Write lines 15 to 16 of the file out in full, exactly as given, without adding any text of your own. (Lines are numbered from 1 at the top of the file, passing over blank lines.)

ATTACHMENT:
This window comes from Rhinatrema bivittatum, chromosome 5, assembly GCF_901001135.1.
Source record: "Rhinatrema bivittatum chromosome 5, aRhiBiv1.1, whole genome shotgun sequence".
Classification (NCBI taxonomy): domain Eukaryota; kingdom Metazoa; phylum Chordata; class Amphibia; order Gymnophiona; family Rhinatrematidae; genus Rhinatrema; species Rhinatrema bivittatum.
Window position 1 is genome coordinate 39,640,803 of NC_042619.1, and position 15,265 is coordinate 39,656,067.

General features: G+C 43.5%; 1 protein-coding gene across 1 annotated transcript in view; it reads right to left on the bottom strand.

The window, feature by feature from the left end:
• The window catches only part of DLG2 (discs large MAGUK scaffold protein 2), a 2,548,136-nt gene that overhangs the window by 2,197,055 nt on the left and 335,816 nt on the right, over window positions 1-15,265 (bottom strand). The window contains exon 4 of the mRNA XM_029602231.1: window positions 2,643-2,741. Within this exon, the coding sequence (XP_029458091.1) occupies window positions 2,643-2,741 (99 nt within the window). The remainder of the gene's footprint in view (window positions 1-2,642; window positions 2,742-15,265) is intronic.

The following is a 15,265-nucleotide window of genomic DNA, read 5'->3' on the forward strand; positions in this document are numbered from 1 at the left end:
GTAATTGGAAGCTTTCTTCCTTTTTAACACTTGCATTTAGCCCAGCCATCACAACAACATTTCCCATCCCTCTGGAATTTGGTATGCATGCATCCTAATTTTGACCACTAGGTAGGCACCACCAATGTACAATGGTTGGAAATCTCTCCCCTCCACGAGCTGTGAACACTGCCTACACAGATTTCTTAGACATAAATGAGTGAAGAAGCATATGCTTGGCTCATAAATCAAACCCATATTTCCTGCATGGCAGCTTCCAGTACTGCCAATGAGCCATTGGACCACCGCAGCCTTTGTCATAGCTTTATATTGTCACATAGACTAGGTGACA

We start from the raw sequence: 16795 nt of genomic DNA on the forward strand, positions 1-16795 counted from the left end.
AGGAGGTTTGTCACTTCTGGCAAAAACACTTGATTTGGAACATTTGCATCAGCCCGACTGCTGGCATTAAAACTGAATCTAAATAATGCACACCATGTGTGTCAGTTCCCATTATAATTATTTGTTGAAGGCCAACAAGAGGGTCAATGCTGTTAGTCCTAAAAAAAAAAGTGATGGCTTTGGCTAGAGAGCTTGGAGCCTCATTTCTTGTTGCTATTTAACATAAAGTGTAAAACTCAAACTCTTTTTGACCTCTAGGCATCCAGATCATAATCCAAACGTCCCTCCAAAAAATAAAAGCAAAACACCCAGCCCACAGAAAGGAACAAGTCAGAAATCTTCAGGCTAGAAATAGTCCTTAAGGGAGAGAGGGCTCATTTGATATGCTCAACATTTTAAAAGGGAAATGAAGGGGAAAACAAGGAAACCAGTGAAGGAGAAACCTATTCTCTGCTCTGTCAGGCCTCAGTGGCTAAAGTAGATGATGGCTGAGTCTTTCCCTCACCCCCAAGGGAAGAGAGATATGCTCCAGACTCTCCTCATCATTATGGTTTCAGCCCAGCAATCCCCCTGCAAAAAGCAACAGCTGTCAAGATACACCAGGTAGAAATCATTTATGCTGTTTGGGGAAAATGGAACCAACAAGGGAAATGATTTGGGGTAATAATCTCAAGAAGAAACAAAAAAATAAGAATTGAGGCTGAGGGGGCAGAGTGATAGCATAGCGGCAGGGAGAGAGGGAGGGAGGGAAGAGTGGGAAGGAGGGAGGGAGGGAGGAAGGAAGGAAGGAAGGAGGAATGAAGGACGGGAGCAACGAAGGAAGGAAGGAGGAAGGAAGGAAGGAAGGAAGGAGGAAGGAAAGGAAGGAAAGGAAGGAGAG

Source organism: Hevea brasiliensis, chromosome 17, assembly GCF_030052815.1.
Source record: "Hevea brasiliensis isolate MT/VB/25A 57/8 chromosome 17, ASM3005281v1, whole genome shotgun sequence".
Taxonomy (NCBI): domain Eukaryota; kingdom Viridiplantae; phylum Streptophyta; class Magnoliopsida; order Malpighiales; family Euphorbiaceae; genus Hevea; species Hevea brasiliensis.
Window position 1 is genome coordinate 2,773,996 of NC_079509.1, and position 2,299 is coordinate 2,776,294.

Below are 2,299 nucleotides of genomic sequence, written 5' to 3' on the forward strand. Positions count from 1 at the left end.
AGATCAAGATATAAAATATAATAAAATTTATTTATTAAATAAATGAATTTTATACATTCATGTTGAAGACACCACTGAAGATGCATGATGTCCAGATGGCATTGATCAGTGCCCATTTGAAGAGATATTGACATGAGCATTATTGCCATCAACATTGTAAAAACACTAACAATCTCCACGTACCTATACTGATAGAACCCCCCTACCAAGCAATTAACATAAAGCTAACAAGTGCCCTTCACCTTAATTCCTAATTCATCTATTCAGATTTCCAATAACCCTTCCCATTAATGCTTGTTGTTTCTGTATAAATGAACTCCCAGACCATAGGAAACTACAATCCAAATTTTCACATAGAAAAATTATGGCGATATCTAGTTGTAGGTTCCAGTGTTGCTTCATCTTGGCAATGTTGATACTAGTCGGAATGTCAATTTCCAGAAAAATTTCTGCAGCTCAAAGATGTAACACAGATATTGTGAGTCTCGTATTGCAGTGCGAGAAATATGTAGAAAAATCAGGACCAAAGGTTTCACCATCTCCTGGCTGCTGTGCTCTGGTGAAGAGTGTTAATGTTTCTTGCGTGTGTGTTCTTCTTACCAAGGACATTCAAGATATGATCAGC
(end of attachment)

Window position 1 is genome coordinate 2,773,996 of NC_079509.1, and position 2,299 is coordinate 2,776,294.

Below are 2,299 nucleotides of genomic sequence, written 5' to 3' on the forward strand. Positions count from 1 at the left end.